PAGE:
No rest for the weary

If you're short on time — and your goal is to burn fat — step away from the treadmill. Now get into the weight room and try supersetting your resistance training.

Supersets — a bodybuilding term gaining popularity in fitness centers — involve performing two or more consecutive sets of strength work with little or no rest between sets.

Traditional strength training generally allows one to three minutes of downtime between exercises. But with supersets, there's little or no break, imposing greater demand on your muscles and allowing you to get more done in less time.

Any resistance exercises can be paired for supersets. The idea is to exercise muscles that haven't been fatigued.

Reciprocal supersets combine exercises that use opposing muscle groups — the chest and back, for example, or biceps and triceps. The first muscle group rests while you work the second group. This leads to a more balanced workout and "is one way strength training helps maintain a healthy range of motion around the joints," said Vik Khanna, a St. Louis-based clinical exercise specialist.

Still, while supersets might be more time efficient, they don't necessarily lead to a greater total calorie burn than traditional strength training.

In one small study, published last year in The Journal of Strength and Conditioning Research, 10 men performed a six-exercise superset workout. A week later, they performed the same routine using traditional resistance exercise. The overall workload was exactly the same; the only difference was that the total rest time was shorter during the superset workout than during the regular strength training regimen.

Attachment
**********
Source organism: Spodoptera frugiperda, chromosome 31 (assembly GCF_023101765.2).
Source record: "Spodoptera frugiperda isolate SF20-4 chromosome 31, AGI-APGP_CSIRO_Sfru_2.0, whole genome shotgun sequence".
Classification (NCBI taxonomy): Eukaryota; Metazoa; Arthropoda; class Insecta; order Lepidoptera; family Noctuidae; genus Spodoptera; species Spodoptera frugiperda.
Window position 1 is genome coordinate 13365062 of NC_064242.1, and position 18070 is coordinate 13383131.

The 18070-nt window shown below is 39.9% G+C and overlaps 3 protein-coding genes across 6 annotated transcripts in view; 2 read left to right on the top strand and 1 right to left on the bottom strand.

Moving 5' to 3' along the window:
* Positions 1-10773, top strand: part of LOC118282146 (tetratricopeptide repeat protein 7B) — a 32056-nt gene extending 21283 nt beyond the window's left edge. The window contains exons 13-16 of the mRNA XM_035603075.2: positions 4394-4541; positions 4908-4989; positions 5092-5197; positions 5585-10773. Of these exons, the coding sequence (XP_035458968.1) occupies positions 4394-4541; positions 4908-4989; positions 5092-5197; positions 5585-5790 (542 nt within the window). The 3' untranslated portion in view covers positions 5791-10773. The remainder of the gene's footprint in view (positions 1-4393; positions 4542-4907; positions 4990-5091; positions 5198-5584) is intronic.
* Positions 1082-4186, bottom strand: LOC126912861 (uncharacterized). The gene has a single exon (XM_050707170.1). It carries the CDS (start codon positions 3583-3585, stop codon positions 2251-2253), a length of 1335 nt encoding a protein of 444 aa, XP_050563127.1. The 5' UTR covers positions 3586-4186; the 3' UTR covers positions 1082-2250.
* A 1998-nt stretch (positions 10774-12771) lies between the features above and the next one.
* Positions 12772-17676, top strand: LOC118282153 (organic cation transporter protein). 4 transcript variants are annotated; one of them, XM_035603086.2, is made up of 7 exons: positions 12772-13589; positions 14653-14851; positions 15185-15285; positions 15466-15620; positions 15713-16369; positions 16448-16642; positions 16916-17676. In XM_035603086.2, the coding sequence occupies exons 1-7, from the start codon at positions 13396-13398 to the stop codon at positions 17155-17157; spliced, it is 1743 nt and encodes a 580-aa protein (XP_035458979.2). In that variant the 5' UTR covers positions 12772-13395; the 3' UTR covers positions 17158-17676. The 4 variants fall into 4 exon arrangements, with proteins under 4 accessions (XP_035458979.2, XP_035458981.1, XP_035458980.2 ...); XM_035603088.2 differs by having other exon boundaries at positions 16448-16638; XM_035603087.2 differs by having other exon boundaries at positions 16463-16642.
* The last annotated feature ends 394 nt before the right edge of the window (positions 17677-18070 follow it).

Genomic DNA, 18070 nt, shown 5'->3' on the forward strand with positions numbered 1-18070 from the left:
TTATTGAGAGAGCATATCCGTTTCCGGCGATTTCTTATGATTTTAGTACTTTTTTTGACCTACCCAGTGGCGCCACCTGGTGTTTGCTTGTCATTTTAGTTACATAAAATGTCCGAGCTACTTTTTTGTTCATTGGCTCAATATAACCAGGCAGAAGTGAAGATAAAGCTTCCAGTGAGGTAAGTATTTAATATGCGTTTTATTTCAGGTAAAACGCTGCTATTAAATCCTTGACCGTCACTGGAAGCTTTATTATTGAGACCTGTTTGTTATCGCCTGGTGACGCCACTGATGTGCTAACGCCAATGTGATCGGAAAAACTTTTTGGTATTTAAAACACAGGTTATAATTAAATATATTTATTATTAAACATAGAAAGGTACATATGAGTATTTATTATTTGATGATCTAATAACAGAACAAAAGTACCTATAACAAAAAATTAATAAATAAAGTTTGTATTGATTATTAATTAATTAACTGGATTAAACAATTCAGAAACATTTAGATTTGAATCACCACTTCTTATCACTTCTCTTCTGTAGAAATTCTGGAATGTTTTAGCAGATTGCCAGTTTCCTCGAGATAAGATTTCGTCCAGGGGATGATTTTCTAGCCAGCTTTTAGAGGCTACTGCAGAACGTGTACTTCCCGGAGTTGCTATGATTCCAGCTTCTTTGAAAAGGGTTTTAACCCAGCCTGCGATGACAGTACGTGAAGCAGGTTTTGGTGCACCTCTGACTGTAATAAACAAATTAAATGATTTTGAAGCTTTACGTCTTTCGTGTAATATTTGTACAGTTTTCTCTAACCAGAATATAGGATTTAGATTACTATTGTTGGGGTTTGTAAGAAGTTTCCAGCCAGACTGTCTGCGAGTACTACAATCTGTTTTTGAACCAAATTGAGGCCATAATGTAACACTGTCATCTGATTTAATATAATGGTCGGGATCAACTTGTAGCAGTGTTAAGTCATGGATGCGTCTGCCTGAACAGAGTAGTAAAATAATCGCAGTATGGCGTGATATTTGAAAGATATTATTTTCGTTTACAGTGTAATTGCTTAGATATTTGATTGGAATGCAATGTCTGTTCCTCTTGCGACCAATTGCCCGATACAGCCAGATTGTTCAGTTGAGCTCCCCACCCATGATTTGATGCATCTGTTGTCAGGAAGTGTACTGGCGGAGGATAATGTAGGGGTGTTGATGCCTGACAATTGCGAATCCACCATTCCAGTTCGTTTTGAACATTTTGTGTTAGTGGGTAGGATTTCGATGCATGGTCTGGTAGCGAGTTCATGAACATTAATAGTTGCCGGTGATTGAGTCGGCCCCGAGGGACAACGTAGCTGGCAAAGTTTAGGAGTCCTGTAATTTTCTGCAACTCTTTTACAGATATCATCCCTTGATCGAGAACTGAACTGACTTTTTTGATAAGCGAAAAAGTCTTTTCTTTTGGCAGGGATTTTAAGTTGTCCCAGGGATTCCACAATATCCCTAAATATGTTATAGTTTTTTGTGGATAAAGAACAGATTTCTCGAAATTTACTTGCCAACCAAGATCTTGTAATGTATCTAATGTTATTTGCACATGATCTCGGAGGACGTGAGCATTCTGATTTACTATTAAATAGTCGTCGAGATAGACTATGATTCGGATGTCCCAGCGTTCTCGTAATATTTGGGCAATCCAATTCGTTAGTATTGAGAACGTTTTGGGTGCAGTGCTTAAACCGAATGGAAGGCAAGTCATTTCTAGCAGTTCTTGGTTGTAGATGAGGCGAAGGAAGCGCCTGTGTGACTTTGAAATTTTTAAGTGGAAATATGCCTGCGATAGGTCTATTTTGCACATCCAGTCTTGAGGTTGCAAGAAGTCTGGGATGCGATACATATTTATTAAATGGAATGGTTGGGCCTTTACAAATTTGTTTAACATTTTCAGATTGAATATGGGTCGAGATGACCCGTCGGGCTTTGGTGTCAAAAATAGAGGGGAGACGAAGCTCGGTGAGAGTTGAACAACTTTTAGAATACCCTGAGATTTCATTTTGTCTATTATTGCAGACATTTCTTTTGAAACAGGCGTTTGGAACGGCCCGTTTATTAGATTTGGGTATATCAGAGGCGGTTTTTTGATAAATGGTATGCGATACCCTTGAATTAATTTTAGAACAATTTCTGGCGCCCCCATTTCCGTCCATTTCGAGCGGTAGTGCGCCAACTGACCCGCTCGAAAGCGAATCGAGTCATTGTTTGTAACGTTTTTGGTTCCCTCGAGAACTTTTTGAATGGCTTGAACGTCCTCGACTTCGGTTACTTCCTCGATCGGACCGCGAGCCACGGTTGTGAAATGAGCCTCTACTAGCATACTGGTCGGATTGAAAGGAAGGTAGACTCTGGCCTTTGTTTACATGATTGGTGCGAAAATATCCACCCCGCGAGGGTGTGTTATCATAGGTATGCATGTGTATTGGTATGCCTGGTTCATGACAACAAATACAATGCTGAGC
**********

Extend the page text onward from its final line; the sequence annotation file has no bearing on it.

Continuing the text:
The researchers found that the training methods made no difference in total energy expenditure.

But the superset workout burned more calories per minute than the traditional weight training session, said lead author Andrew Kelleher, of the Penn State Hershey College of Medicine.

Still, if your goal is gaining strength or building muscle mass, traditional weight training programs are sufficient, said Jeff McBride, director of the neuromuscular and biomechanics laboratory at Appalachian State University.

Kelleher also recommends against supersets if your goal is building strength. "Supersetting tires you out; after doing one exercise you jump immediately to something else in another part of the body," said Kelleher. "With supersets, you won't be able to do much work under a heavy load."

Khanna, meanwhile, says supersets are useful for anyone who wants to improve their health. "Resistance exercise is about robust muscles, which are essential to healthy metabolism, disease resistance and quality of life as we age," he said "When people are stronger, they can do more of everything, including other kinds of activity that burn calories more effectively."

Try these supersets

To burn the most calories, Kelleher recommends exercises that recruit the largest muscle groups, including the chest, glutes and abdominals. Try 10 to 12 reps of each of the following exercises. Do three sets.

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